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Re: [RRG] Small comment on draft-jen-apt-00.txt
Hi Brian, thanks for your comments. Sorry to take so long to get back to
you, Dan Jen and I were both away from UCLA this summer. Please see my
(overdue) responses to your comments below.
Brian E Carpenter wrote:
I'm concerned that the proposed mechanism (as described
in section 5) completely deprives senders of the ability
to choose which of a destinations locators to use, in
accordance with their local policy (whatever it may be).
I don't think this is acceptable as it alllows receivers
or the operators of default APT mappers to constrain senders'
choice of ISP. That settles a business "tussle" in advance,
and I don't think technology should do that.
Actually, the customer of an ISP is ultimately the authority for their
own mapping information. Of course, since it's the ISP that announces
the mapping, the customer has to trust them not to modify it. One detail
that didn't make it into the 00 version of our draft is that we plan to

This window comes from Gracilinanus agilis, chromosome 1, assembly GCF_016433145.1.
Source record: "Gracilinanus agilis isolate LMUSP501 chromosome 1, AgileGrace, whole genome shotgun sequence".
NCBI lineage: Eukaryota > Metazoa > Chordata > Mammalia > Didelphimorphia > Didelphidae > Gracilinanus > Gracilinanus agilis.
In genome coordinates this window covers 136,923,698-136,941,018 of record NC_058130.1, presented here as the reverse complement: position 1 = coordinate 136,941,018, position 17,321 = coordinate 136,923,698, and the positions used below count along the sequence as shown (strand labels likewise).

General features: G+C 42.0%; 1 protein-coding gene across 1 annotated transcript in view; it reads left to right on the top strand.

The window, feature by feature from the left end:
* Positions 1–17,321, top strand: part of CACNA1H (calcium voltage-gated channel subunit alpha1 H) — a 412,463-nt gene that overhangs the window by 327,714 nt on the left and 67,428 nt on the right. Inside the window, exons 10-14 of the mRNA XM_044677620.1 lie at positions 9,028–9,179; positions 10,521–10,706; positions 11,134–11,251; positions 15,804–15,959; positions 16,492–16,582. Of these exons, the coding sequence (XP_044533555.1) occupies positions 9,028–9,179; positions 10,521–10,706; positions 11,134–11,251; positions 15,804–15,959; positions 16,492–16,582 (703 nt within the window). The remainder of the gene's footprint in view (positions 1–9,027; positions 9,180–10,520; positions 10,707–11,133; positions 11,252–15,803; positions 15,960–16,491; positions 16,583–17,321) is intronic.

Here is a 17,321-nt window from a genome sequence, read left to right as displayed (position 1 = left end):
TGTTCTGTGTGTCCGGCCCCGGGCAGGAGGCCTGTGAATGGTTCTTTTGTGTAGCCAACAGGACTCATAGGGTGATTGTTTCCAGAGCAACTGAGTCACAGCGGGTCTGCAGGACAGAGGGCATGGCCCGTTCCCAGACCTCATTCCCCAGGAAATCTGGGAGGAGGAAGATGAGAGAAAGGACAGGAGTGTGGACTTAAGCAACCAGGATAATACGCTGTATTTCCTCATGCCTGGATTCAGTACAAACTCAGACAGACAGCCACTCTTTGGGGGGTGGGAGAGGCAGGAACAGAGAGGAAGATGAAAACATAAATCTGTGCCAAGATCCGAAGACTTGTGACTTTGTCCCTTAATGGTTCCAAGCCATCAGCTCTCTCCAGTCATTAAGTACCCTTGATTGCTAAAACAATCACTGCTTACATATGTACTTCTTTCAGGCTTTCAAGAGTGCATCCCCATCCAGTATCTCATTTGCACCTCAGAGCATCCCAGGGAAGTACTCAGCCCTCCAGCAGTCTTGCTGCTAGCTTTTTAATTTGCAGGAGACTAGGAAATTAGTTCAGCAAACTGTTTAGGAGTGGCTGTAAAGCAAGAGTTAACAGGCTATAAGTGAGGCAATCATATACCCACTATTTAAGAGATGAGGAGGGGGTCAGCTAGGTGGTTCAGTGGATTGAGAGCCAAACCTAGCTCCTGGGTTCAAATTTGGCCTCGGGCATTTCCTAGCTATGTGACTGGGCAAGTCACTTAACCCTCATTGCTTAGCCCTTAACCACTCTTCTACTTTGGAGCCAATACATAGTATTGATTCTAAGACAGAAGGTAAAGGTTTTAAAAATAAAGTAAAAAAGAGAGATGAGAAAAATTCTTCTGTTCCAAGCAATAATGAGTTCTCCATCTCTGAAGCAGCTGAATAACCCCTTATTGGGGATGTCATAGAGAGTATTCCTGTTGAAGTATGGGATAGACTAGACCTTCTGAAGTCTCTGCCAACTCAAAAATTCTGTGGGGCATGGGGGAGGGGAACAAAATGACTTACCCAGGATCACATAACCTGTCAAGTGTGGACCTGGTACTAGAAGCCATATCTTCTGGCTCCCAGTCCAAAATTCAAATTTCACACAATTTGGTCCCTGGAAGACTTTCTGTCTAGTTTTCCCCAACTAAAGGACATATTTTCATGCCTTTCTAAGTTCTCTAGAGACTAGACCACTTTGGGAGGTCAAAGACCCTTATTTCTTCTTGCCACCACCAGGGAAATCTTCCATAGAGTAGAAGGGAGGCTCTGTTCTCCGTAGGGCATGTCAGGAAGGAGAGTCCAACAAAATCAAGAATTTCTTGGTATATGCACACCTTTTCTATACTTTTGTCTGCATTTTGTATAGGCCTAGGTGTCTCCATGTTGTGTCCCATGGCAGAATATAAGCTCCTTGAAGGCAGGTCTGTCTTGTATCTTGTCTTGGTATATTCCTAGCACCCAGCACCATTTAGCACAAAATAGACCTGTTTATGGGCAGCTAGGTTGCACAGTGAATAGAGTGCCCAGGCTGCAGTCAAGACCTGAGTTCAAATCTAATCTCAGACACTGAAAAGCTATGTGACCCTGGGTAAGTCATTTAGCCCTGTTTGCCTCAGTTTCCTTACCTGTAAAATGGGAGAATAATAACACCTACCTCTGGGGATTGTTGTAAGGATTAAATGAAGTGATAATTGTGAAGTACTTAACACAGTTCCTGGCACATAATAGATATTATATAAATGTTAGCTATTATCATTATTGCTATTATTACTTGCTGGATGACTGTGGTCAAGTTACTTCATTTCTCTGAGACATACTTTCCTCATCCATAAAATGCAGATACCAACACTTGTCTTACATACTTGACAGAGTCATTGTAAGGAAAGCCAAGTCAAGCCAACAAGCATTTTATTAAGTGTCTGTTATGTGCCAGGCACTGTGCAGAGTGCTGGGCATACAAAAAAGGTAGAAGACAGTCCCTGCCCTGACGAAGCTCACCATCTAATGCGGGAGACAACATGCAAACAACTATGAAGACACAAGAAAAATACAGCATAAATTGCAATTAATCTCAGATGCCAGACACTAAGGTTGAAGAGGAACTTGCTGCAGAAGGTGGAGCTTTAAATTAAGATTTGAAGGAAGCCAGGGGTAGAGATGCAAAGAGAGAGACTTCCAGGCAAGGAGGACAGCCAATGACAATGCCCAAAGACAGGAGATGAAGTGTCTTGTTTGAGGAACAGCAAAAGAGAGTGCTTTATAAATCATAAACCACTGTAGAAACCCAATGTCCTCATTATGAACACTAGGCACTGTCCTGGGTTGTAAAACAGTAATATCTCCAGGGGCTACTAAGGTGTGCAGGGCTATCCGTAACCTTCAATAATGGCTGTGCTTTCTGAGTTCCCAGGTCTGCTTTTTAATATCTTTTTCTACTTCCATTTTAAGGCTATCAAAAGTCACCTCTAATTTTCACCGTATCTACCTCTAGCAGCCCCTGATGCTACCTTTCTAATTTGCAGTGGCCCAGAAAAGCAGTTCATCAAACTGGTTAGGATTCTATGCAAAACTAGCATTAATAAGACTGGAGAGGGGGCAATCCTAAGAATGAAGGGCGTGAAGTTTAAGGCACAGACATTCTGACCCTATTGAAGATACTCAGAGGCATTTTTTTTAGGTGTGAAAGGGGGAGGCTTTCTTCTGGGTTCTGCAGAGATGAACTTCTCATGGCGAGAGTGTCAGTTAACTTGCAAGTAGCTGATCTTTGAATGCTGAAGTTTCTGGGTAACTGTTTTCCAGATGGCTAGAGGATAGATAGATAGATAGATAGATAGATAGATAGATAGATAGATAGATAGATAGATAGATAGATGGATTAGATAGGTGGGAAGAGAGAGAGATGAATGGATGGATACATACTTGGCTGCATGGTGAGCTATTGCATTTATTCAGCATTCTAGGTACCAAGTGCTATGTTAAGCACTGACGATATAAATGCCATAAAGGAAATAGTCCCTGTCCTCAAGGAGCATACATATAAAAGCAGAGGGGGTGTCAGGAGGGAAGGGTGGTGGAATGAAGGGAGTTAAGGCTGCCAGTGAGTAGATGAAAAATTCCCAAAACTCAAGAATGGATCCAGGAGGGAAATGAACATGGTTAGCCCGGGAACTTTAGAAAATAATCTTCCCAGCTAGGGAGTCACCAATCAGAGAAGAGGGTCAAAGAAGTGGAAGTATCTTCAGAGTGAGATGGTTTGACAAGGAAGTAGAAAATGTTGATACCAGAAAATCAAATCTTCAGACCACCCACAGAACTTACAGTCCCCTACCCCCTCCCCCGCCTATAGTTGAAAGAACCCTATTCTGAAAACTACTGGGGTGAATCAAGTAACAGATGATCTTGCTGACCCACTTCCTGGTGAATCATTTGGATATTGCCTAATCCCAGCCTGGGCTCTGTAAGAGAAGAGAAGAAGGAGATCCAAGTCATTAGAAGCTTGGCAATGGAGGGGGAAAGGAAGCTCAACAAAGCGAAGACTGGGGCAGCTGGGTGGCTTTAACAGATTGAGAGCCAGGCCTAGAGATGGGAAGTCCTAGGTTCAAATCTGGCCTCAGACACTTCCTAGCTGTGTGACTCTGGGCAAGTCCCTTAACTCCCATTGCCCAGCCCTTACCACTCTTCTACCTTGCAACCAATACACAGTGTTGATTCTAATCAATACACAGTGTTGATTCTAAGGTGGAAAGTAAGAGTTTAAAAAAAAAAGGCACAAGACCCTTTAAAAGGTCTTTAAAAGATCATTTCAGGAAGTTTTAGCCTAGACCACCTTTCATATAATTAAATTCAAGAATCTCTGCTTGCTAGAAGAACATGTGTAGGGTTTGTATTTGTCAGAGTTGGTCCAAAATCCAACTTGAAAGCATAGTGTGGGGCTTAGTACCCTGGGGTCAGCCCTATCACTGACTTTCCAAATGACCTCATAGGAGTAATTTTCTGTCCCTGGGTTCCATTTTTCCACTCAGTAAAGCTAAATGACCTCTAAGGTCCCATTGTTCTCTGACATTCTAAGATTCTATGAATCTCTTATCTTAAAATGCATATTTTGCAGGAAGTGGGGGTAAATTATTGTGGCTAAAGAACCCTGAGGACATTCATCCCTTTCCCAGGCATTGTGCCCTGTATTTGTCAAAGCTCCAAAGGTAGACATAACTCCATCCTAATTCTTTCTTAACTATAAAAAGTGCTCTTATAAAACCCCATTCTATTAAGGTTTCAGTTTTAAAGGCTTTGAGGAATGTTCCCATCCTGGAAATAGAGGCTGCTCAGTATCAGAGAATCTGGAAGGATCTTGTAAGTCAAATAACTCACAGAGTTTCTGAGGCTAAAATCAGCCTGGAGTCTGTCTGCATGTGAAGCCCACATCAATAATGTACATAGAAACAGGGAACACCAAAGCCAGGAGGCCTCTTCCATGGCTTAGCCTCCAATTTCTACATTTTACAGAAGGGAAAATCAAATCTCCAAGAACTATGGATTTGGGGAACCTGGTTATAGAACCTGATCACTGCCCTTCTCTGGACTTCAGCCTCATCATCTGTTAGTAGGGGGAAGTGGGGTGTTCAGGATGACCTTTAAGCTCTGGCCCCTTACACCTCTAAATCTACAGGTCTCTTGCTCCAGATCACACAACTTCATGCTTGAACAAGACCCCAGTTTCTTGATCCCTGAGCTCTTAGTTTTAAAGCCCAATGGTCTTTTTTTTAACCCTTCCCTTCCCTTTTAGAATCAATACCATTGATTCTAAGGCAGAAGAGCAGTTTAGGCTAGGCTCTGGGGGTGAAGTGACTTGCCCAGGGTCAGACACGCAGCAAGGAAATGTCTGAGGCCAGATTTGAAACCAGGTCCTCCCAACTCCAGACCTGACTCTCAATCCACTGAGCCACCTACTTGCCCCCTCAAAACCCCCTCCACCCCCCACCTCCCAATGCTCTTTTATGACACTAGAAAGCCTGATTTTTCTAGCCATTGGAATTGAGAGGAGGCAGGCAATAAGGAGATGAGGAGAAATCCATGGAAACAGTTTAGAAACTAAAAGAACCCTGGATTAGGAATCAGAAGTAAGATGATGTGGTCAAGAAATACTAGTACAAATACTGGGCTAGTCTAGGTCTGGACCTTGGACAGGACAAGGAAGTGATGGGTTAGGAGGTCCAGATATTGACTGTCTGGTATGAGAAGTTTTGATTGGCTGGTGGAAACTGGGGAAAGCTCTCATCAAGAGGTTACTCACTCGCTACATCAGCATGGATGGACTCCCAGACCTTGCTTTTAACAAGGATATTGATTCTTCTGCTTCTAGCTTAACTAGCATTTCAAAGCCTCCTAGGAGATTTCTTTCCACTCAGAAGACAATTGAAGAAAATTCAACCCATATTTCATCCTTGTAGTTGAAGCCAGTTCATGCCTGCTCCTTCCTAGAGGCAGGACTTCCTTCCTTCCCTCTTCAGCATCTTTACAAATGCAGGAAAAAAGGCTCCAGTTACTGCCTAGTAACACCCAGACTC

allow mappings to be cryptographically signed with a customer's private
key. We haven't yet determined how public keys will be distributed in a
secure manner, but we're working on it. This would prevent their ISPs
from modifying their mappings without invalidating them.
I'm also a bit concerned (section 5.1) that failover will be
delayed. In today's model, a sender can try a second address
after a sender-decided timeout on the first one. In APT, it
looks as if the sender will have to depend on a timeout in
the default mapper. But the only real test of reachability
is end to end.
I think you may be confusing user-space addresses (used for end-to-end
communications) with multihoming of user networks. In fact, we are
currently working on some terminology changes to help clarify this
If you have more than one user-space destination address, such as from
DNS A records, which you could address a (end-to-end) packet to, that
will work the same way with APT as it would today.
APT failover handles the case where the tunnel exit point (that is, the
ETR) for a given user-space *prefix* fails. Note that this is in the
middle of the network, not at an endpoint. In the existing network, the
failure would have caused a BGP route change. With APT, there is no
announcement or timeout involved, the first packet is simply re-routed
to a working ETR if possible, and the ITR is notified so that subsequent
packets are tunneled directly to the working ETR.
And the standard question: how will this work with SCTP?
APT will be invisible to end users. This means that it should not have
any effect on any transport-layer protocol.
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